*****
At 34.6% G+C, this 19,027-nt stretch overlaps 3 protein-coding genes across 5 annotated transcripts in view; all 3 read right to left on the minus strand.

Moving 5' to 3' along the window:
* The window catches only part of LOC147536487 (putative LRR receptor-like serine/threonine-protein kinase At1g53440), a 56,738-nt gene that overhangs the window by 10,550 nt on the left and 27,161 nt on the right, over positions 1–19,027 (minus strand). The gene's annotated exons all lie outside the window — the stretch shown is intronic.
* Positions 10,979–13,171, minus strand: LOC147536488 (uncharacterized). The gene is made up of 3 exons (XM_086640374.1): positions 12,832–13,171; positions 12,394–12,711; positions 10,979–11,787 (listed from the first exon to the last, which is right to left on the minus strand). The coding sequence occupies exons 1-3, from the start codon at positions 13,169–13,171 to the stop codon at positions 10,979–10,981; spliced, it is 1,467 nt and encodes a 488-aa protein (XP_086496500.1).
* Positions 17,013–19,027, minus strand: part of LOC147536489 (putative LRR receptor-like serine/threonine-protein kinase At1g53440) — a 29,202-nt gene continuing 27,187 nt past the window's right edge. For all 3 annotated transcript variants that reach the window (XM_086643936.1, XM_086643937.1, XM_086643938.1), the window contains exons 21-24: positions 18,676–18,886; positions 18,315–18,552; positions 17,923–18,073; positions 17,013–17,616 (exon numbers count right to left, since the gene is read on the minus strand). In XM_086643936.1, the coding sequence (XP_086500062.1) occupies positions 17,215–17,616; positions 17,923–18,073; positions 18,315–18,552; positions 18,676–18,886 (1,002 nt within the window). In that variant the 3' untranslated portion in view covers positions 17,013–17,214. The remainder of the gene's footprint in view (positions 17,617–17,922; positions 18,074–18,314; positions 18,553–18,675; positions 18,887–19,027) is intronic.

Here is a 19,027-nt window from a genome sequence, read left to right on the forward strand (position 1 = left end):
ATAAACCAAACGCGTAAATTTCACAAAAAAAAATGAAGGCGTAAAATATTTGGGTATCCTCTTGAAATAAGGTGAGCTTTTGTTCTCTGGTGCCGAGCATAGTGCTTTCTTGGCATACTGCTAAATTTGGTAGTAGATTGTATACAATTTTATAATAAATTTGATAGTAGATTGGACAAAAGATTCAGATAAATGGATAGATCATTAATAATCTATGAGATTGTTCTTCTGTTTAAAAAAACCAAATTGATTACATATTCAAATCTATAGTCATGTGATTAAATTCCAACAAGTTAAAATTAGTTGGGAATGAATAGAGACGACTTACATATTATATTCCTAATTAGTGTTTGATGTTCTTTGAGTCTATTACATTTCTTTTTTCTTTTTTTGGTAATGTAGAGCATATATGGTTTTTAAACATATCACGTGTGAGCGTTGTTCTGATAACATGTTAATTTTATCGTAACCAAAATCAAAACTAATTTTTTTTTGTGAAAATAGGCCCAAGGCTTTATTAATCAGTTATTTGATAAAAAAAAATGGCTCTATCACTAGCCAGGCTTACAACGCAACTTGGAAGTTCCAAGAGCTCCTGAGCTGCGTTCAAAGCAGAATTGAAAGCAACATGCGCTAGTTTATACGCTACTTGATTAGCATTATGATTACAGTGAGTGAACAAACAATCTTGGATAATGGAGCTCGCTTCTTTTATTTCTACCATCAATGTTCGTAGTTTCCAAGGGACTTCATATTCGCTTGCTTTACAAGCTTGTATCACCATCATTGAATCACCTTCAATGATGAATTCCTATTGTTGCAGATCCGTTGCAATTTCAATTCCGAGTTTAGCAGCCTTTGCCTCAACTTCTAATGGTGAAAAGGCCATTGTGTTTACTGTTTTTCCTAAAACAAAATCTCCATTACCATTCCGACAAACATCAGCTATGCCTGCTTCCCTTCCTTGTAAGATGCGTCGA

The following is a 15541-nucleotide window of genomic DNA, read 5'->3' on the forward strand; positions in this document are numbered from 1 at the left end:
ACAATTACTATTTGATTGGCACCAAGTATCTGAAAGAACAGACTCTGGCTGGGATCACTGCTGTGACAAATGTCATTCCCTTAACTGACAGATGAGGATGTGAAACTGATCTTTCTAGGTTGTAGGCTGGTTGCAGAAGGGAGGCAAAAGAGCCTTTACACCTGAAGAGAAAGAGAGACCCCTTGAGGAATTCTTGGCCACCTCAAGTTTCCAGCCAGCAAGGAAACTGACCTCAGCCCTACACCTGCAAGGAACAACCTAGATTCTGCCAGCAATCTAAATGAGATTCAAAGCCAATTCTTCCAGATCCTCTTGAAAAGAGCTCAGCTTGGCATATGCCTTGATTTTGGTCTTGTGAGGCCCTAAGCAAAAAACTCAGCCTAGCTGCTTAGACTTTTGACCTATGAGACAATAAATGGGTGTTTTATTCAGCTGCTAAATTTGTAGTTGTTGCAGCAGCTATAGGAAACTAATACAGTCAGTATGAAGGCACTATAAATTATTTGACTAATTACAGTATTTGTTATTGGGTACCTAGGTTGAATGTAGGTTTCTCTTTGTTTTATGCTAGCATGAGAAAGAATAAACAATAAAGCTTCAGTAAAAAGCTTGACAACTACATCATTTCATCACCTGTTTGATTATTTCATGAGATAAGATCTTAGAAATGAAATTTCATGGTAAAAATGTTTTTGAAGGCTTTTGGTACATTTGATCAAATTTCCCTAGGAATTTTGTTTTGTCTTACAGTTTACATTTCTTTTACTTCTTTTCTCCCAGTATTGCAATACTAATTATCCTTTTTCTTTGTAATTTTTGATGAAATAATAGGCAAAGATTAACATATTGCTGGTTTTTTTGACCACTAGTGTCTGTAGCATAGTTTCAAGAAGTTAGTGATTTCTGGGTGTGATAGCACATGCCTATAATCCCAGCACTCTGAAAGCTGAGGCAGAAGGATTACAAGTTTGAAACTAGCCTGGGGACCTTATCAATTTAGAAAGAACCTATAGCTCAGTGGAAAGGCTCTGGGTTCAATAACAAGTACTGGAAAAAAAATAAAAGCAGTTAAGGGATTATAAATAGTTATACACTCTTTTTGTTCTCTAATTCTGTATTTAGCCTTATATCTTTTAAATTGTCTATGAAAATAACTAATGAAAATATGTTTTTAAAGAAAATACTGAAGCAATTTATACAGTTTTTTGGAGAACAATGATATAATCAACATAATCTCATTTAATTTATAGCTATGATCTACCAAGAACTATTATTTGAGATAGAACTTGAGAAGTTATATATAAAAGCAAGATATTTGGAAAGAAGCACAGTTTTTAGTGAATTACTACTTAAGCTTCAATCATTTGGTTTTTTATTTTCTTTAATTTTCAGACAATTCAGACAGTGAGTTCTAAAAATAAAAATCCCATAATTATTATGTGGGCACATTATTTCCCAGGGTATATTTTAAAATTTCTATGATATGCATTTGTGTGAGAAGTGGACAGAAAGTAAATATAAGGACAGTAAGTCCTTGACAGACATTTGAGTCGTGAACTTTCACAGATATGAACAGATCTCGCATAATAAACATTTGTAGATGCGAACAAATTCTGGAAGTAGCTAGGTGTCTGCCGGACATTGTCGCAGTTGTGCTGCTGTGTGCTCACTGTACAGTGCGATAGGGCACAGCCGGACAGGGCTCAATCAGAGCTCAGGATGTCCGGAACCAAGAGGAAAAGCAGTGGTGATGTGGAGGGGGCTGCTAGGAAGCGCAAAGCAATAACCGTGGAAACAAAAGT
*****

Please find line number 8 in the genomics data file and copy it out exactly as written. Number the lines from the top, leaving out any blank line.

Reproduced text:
The following is a 15541-nucleotide window of genomic DNA, read 5'->3' on the forward strand; positions in this document are numbered from 1 at the left end: